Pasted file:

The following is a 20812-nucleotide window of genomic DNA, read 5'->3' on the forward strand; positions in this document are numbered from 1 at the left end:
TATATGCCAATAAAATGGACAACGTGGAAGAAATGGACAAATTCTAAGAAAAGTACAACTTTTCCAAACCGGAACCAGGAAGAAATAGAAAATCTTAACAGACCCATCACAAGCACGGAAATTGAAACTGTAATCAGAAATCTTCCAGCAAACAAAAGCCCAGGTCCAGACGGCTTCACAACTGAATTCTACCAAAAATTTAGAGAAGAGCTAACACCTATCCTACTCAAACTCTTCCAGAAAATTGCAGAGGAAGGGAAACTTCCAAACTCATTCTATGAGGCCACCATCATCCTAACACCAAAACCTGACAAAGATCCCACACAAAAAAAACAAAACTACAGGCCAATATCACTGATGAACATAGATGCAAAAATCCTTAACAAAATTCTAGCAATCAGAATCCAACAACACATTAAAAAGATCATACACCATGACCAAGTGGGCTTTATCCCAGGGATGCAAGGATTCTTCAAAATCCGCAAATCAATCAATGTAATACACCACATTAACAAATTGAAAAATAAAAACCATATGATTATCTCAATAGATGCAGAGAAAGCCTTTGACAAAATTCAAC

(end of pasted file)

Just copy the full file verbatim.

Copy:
The following is a 20812-nucleotide window of genomic DNA, read 5'->3' on the forward strand; positions in this document are numbered from 1 at the left end:
TATATGCCAATAAAATGGACAACGTGGAAGAAATGGACAAATTCTAAGAAAAGTACAACTTTTCCAAACCGGAACCAGGAAGAAATAGAAAATCTTAACAGACCCATCACAAGCACGGAAATTGAAACTGTAATCAGAAATCTTCCAGCAAACAAAAGCCCAGGTCCAGACGGCTTCACAACTGAATTCTACCAAAAATTTAGAGAAGAGCTAACACCTATCCTACTCAAACTCTTCCAGAAAATTGCAGAGGAAGGGAAACTTCCAAACTCATTCTATGAGGCCACCATCATCCTAACACCAAAACCTGACAAAGATCCCACACAAAAAAAACAAAACTACAGGCCAATATCACTGATGAACATAGATGCAAAAATCCTTAACAAAATTCTAGCAATCAGAATCCAACAACACATTAAAAAGATCATACACCATGACCAAGTGGGCTTTATCCCAGGGATGCAAGGATTCTTCAAAATCCGCAAATCAATCAATGTAATACACCACATTAACAAATTGAAAAATAAAAACCATATGATTATCTCAATAGATGCAGAGAAAGCCTTTGACAAAATTCAAC